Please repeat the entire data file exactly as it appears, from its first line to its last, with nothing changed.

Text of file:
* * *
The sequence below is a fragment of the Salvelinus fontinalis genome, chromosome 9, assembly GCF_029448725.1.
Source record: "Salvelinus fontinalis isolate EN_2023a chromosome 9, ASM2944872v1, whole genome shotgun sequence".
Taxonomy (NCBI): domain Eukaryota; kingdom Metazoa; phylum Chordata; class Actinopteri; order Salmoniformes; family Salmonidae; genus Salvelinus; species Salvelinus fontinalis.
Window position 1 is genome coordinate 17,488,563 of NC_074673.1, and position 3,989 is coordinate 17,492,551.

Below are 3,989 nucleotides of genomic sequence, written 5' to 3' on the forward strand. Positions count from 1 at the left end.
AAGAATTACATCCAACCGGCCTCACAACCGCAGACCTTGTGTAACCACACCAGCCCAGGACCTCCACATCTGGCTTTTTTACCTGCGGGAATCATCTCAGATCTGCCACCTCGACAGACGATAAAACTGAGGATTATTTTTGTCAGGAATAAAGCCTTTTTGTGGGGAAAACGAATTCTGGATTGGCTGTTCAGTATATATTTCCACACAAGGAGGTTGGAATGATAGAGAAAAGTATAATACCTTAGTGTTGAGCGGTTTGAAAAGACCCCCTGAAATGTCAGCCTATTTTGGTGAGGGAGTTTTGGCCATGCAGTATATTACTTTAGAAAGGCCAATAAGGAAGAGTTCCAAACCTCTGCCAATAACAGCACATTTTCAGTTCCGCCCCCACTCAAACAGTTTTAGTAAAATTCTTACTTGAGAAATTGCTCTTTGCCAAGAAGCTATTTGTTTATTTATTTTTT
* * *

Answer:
The sequence below is a fragment of the Salvelinus fontinalis genome, chromosome 9, assembly GCF_029448725.1.
Source record: "Salvelinus fontinalis isolate EN_2023a chromosome 9, ASM2944872v1, whole genome shotgun sequence".
Taxonomy (NCBI): domain Eukaryota; kingdom Metazoa; phylum Chordata; class Actinopteri; order Salmoniformes; family Salmonidae; genus Salvelinus; species Salvelinus fontinalis.
Window position 1 is genome coordinate 17,488,563 of NC_074673.1, and position 3,989 is coordinate 17,492,551.

Below are 3,989 nucleotides of genomic sequence, written 5' to 3' on the forward strand. Positions count from 1 at the left end.
AAGAATTACATCCAACCGGCCTCACAACCGCAGACCTTGTGTAACCACACCAGCCCAGGACCTCCACATCTGGCTTTTTTACCTGCGGGAATCATCTCAGATCTGCCACCTCGACAGACGATAAAACTGAGGATTATTTTTGTCAGGAATAAAGCCTTTTTGTGGGGAAAACGAATTCTGGATTGGCTGTTCAGTATATATTTCCACACAAGGAGGTTGGAATGATAGAGAAAAGTATAATACCTTAGTGTTGAGCGGTTTGAAAAGACCCCCTGAAATGTCAGCCTATTTTGGTGAGGGAGTTTTGGCCATGCAGTATATTACTTTAGAAAGGCCAATAAGGAAGAGTTCCAAACCTCTGCCAATAACAGCACATTTTCAGTTCCGCCCCCACTCAAACAGTTTTAGTAAAATTCTTACTTGAGAAATTGCTCTTTGCCAAGAAGCTATTTGTTTATTTATTTTTT